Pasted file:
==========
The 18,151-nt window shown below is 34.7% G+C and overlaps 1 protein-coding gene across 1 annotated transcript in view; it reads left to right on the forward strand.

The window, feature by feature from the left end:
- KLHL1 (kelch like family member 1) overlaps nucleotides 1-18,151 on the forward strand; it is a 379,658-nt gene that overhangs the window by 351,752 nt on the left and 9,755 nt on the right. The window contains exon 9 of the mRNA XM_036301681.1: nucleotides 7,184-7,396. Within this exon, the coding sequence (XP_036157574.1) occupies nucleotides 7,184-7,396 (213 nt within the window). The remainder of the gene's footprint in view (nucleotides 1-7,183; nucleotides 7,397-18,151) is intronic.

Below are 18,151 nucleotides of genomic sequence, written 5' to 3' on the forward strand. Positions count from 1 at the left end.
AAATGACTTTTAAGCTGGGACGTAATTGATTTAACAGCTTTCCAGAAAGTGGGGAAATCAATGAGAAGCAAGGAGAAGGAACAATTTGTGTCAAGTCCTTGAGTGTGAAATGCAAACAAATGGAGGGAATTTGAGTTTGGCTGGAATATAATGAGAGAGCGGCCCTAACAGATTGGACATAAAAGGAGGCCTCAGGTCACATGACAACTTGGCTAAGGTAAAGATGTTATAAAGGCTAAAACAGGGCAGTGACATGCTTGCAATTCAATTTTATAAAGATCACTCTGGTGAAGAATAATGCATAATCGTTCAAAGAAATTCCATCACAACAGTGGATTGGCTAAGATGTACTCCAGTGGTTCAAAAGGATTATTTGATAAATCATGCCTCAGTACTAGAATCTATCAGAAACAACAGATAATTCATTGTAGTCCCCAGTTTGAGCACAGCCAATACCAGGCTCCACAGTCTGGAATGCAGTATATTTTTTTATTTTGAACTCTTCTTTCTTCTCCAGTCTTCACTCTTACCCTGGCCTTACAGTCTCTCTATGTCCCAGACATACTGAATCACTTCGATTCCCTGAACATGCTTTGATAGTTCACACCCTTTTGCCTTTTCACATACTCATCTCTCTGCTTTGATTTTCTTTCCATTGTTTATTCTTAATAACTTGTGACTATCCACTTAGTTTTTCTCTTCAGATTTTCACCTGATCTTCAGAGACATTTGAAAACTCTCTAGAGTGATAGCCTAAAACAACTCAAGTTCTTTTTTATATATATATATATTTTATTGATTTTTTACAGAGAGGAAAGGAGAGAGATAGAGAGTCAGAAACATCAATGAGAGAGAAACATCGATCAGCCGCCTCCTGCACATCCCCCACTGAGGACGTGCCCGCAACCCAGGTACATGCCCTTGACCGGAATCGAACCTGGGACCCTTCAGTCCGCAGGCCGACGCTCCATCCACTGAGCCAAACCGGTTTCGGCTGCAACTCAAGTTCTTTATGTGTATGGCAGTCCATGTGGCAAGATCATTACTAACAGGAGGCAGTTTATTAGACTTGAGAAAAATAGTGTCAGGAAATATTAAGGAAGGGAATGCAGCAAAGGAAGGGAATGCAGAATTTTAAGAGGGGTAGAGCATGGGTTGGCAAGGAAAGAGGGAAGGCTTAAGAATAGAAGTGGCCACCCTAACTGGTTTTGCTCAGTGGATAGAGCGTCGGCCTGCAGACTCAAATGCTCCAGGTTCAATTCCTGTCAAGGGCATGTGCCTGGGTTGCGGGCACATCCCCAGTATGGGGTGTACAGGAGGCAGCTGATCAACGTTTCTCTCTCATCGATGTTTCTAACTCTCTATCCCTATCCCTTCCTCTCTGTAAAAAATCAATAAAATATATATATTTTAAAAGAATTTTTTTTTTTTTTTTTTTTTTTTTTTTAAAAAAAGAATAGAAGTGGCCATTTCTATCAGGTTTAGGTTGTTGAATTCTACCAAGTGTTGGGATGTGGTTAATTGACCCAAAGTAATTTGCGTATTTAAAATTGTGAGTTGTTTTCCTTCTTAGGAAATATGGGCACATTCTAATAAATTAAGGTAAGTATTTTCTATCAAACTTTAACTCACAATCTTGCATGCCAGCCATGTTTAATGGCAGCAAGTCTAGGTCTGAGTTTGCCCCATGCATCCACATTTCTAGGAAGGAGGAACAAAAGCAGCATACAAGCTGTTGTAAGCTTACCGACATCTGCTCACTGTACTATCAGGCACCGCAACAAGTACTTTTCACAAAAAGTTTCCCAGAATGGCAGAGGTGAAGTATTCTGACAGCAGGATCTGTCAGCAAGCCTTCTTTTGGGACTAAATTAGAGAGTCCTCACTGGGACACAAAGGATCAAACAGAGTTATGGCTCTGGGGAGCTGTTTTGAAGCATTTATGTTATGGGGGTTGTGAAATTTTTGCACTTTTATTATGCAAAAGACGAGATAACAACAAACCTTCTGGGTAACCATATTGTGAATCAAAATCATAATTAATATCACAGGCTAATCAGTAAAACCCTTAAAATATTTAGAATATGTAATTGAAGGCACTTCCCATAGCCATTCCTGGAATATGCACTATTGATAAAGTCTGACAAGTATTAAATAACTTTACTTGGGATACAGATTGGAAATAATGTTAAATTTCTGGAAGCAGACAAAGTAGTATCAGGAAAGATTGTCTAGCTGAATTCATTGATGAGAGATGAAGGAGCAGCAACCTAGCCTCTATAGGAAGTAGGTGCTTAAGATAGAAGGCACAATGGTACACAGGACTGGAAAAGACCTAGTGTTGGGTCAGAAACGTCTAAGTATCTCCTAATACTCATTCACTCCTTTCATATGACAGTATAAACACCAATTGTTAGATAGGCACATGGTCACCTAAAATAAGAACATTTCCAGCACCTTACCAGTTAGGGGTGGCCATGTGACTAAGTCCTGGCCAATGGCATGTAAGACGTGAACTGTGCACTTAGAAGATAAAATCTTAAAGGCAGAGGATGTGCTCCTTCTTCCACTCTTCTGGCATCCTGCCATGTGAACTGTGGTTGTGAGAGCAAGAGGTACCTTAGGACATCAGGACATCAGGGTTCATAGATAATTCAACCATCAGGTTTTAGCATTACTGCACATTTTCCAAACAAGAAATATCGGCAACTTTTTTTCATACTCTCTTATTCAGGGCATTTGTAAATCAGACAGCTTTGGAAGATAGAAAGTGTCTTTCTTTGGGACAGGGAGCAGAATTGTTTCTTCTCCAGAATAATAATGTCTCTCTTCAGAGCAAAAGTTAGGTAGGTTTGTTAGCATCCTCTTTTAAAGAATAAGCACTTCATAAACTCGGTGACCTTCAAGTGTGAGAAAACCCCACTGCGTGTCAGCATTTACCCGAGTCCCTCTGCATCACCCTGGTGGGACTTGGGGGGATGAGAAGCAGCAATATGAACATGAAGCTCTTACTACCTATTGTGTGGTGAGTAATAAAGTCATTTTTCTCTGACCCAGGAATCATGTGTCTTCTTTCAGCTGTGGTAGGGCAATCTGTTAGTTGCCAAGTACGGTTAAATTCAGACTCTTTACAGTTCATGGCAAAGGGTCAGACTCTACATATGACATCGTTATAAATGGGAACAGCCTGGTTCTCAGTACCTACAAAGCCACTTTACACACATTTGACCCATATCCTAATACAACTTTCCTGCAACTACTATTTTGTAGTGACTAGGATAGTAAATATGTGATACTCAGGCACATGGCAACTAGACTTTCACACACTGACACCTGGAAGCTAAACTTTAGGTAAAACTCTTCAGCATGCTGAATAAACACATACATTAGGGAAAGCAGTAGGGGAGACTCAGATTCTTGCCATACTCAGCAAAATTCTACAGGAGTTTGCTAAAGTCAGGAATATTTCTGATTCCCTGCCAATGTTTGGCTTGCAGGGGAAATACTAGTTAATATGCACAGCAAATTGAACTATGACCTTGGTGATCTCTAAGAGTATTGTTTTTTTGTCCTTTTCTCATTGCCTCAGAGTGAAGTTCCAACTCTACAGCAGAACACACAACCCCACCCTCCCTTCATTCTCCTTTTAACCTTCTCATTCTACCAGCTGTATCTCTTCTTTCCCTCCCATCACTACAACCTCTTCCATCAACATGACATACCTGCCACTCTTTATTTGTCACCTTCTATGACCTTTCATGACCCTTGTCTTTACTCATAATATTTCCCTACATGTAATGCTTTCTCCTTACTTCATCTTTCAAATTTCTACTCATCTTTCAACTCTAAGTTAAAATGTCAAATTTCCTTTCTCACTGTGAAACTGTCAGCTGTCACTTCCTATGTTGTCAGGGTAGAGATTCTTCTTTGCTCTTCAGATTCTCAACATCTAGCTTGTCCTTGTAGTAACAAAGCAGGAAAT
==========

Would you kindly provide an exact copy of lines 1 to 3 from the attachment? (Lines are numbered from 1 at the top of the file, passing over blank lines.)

The 18,151-nt window shown below is 34.7% G+C and overlaps 1 protein-coding gene across 1 annotated transcript in view; it reads left to right on the forward strand.

The window, feature by feature from the left end:
- KLHL1 (kelch like family member 1) overlaps nucleotides 1-18,151 on the forward strand; it is a 379,658-nt gene that overhangs the window by 351,752 nt on the left and 9,755 nt on the right. The window contains exon 9 of the mRNA XM_036301681.1: nucleotides 7,184-7,396. Within this exon, the coding sequence (XP_036157574.1) occupies nucleotides 7,184-7,396 (213 nt within the window). The remainder of the gene's footprint in view (nucleotides 1-7,183; nucleotides 7,397-18,151) is intronic.